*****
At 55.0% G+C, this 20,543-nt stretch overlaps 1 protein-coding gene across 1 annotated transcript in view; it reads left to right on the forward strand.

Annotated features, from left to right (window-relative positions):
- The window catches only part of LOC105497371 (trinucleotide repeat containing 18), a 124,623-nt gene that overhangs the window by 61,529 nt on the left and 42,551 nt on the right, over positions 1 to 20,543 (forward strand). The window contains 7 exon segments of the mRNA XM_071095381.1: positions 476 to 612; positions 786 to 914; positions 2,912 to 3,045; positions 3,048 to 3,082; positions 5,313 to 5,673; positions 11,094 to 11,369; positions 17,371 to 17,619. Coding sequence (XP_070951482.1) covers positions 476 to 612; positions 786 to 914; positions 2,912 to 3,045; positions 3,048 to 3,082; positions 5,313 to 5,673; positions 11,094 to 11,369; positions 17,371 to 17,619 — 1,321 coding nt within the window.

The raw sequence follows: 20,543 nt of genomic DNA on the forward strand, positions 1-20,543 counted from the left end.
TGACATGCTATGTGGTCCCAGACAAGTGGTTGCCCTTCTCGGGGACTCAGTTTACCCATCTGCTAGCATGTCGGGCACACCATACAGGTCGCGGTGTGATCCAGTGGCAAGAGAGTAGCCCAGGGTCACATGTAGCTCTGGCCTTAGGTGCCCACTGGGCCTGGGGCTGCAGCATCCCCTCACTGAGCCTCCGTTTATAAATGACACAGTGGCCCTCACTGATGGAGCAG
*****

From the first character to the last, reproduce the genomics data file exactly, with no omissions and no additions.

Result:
At 55.0% G+C, this 20,543-nt stretch overlaps 1 protein-coding gene across 1 annotated transcript in view; it reads left to right on the forward strand.

Annotated features, from left to right (window-relative positions):
- The window catches only part of LOC105497371 (trinucleotide repeat containing 18), a 124,623-nt gene that overhangs the window by 61,529 nt on the left and 42,551 nt on the right, over positions 1 to 20,543 (forward strand). The window contains 7 exon segments of the mRNA XM_071095381.1: positions 476 to 612; positions 786 to 914; positions 2,912 to 3,045; positions 3,048 to 3,082; positions 5,313 to 5,673; positions 11,094 to 11,369; positions 17,371 to 17,619. Coding sequence (XP_070951482.1) covers positions 476 to 612; positions 786 to 914; positions 2,912 to 3,045; positions 3,048 to 3,082; positions 5,313 to 5,673; positions 11,094 to 11,369; positions 17,371 to 17,619 — 1,321 coding nt within the window.

The raw sequence follows: 20,543 nt of genomic DNA on the forward strand, positions 1-20,543 counted from the left end.
TGACATGCTATGTGGTCCCAGACAAGTGGTTGCCCTTCTCGGGGACTCAGTTTACCCATCTGCTAGCATGTCGGGCACACCATACAGGTCGCGGTGTGATCCAGTGGCAAGAGAGTAGCCCAGGGTCACATGTAGCTCTGGCCTTAGGTGCCCACTGGGCCTGGGGCTGCAGCATCCCCTCACTGAGCCTCCGTTTATAAATGACACAGTGGCCCTCACTGATGGAGCAG